Of the 89 environmental isolates obtained in this study, only seven could be directly identified with reference spectra available in the MALDI BIOTYPER database. They were identified as R. mucilaginosa or D. hansenii, respectively, with score values between 1.9 and 2.2. Sequencing of a ca. 950-bp region of the LSU rDNA confirmed the MALDI-TOF MS identification. Thus, MALDI-TOF MS yielded correct species-level identifications, but the percentage of isolates that could be directly identified was very small, due to the lack of environmental strains in the MALDI BIOTYPER database.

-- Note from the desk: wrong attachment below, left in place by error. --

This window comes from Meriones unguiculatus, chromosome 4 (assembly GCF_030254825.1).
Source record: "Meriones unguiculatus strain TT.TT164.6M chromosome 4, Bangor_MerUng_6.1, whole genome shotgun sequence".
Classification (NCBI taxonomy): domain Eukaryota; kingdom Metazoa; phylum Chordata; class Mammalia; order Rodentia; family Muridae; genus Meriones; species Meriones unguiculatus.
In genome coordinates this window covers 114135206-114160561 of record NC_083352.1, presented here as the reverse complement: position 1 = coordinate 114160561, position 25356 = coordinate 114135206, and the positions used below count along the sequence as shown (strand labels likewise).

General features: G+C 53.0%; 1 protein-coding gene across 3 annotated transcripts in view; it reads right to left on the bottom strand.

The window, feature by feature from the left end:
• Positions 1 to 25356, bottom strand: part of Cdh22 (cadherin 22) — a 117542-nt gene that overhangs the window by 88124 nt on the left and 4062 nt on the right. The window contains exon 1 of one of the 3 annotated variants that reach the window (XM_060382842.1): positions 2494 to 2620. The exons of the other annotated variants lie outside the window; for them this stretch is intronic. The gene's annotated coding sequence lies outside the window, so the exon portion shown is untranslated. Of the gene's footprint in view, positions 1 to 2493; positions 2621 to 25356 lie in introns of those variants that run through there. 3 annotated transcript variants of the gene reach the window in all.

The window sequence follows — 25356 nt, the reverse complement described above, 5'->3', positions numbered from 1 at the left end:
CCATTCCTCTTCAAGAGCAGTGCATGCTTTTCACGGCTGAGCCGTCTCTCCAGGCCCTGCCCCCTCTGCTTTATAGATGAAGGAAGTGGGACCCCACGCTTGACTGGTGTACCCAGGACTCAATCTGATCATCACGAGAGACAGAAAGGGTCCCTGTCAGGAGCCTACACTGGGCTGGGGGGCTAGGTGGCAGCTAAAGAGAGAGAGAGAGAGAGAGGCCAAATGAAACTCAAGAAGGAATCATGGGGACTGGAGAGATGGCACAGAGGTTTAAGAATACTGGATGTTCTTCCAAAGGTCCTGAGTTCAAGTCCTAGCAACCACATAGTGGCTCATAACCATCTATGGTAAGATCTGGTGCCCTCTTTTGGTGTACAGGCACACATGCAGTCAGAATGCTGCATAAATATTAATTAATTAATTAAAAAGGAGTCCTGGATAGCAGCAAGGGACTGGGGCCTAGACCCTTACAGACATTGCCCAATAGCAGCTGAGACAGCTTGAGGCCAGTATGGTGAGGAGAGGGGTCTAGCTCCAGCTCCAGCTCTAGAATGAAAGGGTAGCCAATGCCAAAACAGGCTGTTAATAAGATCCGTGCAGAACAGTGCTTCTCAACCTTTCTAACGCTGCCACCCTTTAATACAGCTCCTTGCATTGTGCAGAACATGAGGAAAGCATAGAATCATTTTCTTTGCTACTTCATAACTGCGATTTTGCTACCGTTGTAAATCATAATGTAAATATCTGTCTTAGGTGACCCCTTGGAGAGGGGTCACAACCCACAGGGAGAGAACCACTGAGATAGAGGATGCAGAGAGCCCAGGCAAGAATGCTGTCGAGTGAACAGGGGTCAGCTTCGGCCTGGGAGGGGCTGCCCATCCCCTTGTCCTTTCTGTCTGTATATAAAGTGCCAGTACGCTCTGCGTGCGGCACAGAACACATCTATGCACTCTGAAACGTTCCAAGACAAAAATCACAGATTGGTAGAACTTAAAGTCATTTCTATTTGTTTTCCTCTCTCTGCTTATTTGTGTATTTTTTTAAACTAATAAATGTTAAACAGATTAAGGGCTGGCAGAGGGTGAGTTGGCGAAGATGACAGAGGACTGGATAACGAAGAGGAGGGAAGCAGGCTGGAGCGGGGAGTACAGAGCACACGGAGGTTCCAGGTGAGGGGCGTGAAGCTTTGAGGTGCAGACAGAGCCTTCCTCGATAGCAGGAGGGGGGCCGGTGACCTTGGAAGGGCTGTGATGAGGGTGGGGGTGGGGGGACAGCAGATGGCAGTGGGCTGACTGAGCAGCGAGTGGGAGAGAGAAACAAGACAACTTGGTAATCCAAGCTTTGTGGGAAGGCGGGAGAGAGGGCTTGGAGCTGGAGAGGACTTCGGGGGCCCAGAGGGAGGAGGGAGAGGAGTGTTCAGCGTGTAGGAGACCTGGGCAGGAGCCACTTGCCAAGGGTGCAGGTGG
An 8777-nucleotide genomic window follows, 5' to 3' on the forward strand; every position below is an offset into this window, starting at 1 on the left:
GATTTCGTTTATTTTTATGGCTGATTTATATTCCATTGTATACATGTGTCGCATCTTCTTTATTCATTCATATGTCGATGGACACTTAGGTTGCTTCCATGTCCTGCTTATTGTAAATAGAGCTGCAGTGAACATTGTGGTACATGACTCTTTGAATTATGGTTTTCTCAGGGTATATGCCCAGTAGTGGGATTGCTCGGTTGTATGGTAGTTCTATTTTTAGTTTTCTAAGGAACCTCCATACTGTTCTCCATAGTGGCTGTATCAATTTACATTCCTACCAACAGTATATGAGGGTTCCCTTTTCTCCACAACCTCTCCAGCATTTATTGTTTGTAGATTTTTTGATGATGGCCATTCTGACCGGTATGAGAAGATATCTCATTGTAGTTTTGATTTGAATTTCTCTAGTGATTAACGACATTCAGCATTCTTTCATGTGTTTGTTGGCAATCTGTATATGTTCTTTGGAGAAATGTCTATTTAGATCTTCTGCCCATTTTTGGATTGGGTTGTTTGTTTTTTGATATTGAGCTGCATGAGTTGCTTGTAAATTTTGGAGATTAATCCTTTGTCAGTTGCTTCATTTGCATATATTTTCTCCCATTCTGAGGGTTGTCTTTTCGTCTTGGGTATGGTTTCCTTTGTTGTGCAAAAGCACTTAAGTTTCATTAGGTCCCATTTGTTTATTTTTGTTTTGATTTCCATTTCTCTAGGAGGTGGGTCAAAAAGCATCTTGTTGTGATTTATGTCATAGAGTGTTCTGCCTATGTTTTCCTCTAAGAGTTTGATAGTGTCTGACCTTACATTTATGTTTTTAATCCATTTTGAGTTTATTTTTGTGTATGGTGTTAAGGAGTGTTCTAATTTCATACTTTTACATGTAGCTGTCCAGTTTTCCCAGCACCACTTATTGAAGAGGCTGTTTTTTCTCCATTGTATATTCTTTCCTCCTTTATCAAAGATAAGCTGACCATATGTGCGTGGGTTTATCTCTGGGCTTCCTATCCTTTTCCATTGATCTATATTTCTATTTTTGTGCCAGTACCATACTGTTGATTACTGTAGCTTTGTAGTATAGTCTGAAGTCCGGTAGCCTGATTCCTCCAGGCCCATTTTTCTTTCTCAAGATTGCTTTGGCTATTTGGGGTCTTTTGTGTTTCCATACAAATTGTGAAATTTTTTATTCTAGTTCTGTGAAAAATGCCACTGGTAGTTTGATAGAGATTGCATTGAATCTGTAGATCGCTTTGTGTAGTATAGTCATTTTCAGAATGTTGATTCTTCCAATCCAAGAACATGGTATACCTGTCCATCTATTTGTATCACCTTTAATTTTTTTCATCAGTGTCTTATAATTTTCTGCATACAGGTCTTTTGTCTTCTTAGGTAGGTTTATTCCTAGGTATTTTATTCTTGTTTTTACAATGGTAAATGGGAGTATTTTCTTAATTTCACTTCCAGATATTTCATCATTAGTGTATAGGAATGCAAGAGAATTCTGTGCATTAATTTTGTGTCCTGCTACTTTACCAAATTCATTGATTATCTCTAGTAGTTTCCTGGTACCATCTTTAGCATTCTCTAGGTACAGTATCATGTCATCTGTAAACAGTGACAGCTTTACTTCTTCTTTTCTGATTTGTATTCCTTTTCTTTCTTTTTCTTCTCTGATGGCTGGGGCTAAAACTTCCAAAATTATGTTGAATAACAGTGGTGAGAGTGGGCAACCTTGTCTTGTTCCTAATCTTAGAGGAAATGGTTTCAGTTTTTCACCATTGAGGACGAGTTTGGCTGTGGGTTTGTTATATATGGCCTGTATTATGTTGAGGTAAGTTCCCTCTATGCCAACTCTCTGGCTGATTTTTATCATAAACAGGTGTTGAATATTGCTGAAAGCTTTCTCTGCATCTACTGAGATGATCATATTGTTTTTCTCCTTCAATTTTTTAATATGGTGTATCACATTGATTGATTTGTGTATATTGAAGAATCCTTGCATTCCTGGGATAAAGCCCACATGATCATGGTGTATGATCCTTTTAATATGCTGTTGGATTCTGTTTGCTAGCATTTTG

Our results indicate, however, that MALDI-TOF MS can also be used as a rapid tool to classify environmental yeast isolates and thus limit sequencing efforts. Classification proved very reliable: within a MALDI-TOF MS class, partial sequencing of the LSU rRNA gene of representative isolates consistently revealed the same closest relative (Table 2). Likewise, different classes were found to represent different closest relatives and percentage similarities. Yet, one exception occurred, as G. pullulans was found as the closest relative with 100 % sequence similarity for two classes. This may hint at differences at the subspecies level, as isolates in one group originated from the initial seawater sample and in the other group from the experiment. The resolution of sequencing the 950-bp region of the LSU rDNA may not be sufficient to resolve these differences. The problem of multiple groups representing one species is encountered with PCR-based pre-screening methods as well. In a study employing MSP-PCR fingerprints, four different patterns were found among 22 isolates eventually identified as the species D. hansenii var. hansenii (Gadanho et al. 2003). This was not seen as a methodological limitation, however; instead, it was hypothesized to indicate different populations within a species (Gadanho et al. 2003).